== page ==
“When I saw her, with him, I felt nothing but rage.”
I’ve said it before. Super-twisty crime-thrillers are a real favourite of mine. To immerse myself in a film for a couple of hours wondering whether or not I’ve figured out the inevitable twist is one of my favourite things to do. Second only really to watching a good horror film.
I’d been looking forward to The Girl on the Train for quite some time. Not least of all because Emily Blunt is nothing short of amazing and the trailers made it look like this year’s Gone Girl – more on that later – but also because a good thriller can be quite hard to come by sometimes. This one looked to scratch the itch well.
Blunt plays Rachel Watson, a woman who spends her commute to the city in the same seat every day, staring out of the same window of her train. Most days, the train slows down at the exact same point on the tracks allowing Rachel a glimpse into the same few houses and the same few inhabitants, just for a couple of minutes. She concocts stories for the families she sees, connecting with these total strangers better than anyone she knows in real life. Watching married couple Scott and Megan Hipwell (Luke Evans and Haley Bennett) live what she thinks is the perfect life, she purposely fills herself with jealousy staring at the life she wants.
When Rachel sees Megan apparently cheating on her other half, this fires up a rage in her that she hasn’t experienced before. The near psychotic alcoholic makes the decision to get off the train a few stops early and confront the woman that’s ruined her fantasy for her. Chasing Megan under a railway bridge, drunk and hurling abuse, Watson sets in motion a series of events that (whilst she doesn’t remember it) ends in the disappearance of the unfaithful Megan and a police investigation that may, or may not, have The Girl on the Train as their main suspect. Rachel fights to prove her innocence and rescue her sanity as her world starts to crumble around her.
The Girl on the Train screams of a film rushed into production because a certain other film based on a book was received so very well. But the sad fact is, this flick is nowhere near as good as it’s advertised to be.
The film’s story is almost incomprehensible as its flashbacks try to set the scene while simultaneously telling her story in the present day. But with nothing discernibly separating the flashbacks from the current scenes, you’re left wondering for longer than you should be about what part of the timeline you are watching. It seems that The Help director Tate Taylor had a few ideas that he wanted in his film, but either didn’t take, or ignored, advice on whether or not these things should be in his movie. Smash cutting blurry flashbacks might be trying to convey the feeling of trying to remember what you done when you were drunk, for example, but all it did was leave me feeling like I need to go have a word with the projectionist for fuzzing up my film. It’s so grossly over directed that nothing really got to shine in the two hours I was watching it for. The same can be said for its editing; shredded to within an inch of its life, The Girl on the Train is just a mess of a film to watch.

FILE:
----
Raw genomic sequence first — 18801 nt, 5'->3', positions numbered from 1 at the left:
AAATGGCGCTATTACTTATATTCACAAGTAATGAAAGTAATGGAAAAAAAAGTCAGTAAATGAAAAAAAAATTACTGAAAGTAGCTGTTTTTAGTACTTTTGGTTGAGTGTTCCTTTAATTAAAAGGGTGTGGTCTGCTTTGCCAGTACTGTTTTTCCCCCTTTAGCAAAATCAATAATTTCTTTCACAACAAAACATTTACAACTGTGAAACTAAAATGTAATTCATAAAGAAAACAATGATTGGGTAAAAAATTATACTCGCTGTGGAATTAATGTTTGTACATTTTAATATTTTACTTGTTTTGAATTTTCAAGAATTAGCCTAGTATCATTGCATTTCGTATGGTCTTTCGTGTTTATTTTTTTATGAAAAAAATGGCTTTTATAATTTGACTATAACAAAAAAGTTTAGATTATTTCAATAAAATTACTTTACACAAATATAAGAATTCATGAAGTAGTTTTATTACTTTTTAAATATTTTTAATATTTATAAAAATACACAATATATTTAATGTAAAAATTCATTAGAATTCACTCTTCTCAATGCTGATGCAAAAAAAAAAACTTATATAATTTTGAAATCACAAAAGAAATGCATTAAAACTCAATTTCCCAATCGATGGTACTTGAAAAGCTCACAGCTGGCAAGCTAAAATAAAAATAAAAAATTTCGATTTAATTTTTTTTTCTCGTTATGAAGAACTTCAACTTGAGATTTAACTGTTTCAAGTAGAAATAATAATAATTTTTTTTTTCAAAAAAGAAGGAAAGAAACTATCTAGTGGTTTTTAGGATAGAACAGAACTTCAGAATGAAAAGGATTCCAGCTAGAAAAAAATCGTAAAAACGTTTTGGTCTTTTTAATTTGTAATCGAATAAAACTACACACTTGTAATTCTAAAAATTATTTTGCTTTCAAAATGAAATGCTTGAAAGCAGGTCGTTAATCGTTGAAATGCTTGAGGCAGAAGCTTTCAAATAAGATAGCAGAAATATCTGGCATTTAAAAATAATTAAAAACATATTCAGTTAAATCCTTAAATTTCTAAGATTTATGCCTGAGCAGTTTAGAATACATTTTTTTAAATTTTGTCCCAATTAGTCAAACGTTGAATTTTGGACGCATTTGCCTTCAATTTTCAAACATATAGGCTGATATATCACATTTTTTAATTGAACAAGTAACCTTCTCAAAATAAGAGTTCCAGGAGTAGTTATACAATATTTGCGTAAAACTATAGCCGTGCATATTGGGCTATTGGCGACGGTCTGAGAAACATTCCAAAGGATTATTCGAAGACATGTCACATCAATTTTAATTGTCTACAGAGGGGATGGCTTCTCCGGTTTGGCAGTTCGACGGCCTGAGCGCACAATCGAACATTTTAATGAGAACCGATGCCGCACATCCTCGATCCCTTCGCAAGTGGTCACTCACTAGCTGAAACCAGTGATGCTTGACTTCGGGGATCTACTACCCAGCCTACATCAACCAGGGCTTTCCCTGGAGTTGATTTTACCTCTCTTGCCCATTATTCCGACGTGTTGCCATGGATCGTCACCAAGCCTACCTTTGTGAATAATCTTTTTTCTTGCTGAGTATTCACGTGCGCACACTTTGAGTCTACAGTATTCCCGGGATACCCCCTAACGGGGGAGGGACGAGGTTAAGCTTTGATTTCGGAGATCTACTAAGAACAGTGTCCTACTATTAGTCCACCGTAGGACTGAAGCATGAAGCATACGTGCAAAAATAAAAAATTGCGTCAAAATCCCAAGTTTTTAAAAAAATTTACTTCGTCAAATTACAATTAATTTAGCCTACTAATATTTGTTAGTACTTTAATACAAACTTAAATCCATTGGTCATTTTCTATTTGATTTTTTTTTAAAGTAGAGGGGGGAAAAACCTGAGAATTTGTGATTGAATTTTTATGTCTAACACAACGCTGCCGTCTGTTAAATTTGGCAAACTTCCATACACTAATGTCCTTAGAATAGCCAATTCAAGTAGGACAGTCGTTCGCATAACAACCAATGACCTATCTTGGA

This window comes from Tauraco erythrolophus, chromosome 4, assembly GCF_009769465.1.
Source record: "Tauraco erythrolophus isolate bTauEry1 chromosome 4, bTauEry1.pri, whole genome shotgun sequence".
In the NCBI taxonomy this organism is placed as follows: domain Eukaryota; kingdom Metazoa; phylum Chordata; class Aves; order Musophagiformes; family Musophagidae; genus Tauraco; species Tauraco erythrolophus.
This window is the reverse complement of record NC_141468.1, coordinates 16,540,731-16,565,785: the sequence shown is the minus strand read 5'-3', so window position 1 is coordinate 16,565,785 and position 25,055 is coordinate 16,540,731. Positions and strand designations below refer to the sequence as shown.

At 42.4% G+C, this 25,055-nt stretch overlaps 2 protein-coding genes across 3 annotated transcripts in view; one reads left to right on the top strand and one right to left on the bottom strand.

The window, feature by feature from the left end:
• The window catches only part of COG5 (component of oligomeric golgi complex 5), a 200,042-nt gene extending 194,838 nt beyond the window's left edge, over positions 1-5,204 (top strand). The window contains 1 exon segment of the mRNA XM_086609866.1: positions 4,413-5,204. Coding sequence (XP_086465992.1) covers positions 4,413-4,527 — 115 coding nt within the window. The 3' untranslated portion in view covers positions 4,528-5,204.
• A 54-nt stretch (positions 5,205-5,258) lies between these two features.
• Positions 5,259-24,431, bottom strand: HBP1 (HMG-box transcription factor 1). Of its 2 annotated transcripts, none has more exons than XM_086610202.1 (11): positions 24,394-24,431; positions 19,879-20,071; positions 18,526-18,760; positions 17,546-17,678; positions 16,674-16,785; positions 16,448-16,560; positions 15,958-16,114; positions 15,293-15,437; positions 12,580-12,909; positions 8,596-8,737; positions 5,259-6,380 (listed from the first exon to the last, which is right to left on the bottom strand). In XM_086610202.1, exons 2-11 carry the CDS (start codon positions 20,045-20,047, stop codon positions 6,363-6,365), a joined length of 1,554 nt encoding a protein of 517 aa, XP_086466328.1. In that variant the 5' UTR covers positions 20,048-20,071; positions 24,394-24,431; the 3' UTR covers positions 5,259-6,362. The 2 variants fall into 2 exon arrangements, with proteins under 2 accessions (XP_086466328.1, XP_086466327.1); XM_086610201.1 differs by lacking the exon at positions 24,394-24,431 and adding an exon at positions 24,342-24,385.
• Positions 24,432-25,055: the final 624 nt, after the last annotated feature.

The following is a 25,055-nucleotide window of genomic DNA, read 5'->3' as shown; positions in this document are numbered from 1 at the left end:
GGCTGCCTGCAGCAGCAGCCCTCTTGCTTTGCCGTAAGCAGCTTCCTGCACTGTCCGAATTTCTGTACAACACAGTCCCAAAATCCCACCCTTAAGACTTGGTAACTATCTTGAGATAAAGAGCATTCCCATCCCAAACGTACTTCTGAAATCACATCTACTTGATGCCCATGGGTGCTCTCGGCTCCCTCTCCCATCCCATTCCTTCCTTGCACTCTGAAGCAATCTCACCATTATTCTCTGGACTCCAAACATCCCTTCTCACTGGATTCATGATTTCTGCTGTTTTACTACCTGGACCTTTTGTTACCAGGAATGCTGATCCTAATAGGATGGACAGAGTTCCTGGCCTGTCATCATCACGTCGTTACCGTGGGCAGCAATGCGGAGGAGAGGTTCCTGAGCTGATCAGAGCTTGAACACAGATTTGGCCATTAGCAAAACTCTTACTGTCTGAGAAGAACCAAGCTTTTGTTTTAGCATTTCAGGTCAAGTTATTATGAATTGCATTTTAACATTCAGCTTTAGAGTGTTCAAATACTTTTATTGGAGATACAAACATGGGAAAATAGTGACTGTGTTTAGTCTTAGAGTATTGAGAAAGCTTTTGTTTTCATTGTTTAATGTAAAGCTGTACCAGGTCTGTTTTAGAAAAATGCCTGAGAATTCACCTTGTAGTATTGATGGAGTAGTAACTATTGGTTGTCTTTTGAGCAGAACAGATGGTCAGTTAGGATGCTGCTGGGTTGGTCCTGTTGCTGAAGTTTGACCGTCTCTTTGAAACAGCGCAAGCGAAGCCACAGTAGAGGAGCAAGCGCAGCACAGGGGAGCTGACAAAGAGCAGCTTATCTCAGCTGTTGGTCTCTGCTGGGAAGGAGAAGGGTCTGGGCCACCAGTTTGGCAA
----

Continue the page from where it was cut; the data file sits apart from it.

Blunt is trying very hard, and she’s always good to watch, but even she can’t rescue the film. Her performance is easily the best thing about the flick, but to say that I’m damning her with faint praise would be understating it quite a bit. Her perfect couple are decent to watch: Luke Evans and Haley Bennett are passable as a happy-on-the-surface couple, but Evans doesn’t really convince me when things start to go tits up. Similarly, Justin Theroux and Rebecca Ferguson as Rachel’s ex-husband and new wife, caught up in the middle of our main character’s psychotic break, feel like an afterthought for a large portion rather than the quiet subplot that they are. It’s a shame to watch a few well-known actors, who all have a decent role or two on their IMDB page, do such a clunky job of telling this story.
For a film relentlessly marketed like the next Gone Girl, The Girl on the Train doesn’t even have the chops to sit on the same shelf as Fincher’s superb thriller. Every ad made us believe we were off so see another beautifully twisted thriller that would leave you pondering after it was done. Sadly, once you got through the dodgy direction and erratic editing, what we were left with was something so bland and formulaic that to call its twist a “twist” would be close to false advertising.